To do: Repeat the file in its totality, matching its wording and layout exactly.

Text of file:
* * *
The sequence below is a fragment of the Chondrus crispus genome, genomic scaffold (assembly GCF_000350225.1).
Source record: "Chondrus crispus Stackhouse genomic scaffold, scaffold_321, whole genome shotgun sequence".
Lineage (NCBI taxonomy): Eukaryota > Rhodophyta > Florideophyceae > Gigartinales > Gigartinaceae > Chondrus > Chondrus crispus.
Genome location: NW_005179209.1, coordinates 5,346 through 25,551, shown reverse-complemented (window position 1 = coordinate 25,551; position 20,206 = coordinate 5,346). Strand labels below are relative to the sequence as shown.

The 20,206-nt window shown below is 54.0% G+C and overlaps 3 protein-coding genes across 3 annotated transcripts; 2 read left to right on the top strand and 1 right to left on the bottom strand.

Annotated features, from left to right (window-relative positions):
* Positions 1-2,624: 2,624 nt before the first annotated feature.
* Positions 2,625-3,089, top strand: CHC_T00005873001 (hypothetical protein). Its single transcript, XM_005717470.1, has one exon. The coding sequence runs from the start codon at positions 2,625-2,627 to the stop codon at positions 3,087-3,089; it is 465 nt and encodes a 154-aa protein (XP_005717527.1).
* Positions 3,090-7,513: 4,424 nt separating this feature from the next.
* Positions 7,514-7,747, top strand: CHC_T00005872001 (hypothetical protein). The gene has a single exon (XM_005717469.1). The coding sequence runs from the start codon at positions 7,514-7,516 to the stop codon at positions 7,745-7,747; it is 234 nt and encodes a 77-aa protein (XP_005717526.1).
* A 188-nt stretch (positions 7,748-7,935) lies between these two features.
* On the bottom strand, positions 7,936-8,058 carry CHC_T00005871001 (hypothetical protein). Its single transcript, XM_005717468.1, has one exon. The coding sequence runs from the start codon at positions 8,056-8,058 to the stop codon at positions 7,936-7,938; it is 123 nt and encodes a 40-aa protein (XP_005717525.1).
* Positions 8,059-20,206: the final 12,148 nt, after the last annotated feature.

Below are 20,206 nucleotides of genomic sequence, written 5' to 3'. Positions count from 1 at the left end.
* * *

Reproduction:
The sequence below is a fragment of the Chondrus crispus genome, genomic scaffold (assembly GCF_000350225.1).
Source record: "Chondrus crispus Stackhouse genomic scaffold, scaffold_321, whole genome shotgun sequence".
Lineage (NCBI taxonomy): Eukaryota > Rhodophyta > Florideophyceae > Gigartinales > Gigartinaceae > Chondrus > Chondrus crispus.
Genome location: NW_005179209.1, coordinates 5,346 through 25,551, shown reverse-complemented (window position 1 = coordinate 25,551; position 20,206 = coordinate 5,346). Strand labels below are relative to the sequence as shown.

The 20,206-nt window shown below is 54.0% G+C and overlaps 3 protein-coding genes across 3 annotated transcripts; 2 read left to right on the top strand and 1 right to left on the bottom strand.

Annotated features, from left to right (window-relative positions):
* Positions 1-2,624: 2,624 nt before the first annotated feature.
* Positions 2,625-3,089, top strand: CHC_T00005873001 (hypothetical protein). Its single transcript, XM_005717470.1, has one exon. The coding sequence runs from the start codon at positions 2,625-2,627 to the stop codon at positions 3,087-3,089; it is 465 nt and encodes a 154-aa protein (XP_005717527.1).
* Positions 3,090-7,513: 4,424 nt separating this feature from the next.
* Positions 7,514-7,747, top strand: CHC_T00005872001 (hypothetical protein). The gene has a single exon (XM_005717469.1). The coding sequence runs from the start codon at positions 7,514-7,516 to the stop codon at positions 7,745-7,747; it is 234 nt and encodes a 77-aa protein (XP_005717526.1).
* A 188-nt stretch (positions 7,748-7,935) lies between these two features.
* On the bottom strand, positions 7,936-8,058 carry CHC_T00005871001 (hypothetical protein). Its single transcript, XM_005717468.1, has one exon. The coding sequence runs from the start codon at positions 8,056-8,058 to the stop codon at positions 7,936-7,938; it is 123 nt and encodes a 40-aa protein (XP_005717525.1).
* Positions 8,059-20,206: the final 12,148 nt, after the last annotated feature.

Below are 20,206 nucleotides of genomic sequence, written 5' to 3'. Positions count from 1 at the left end.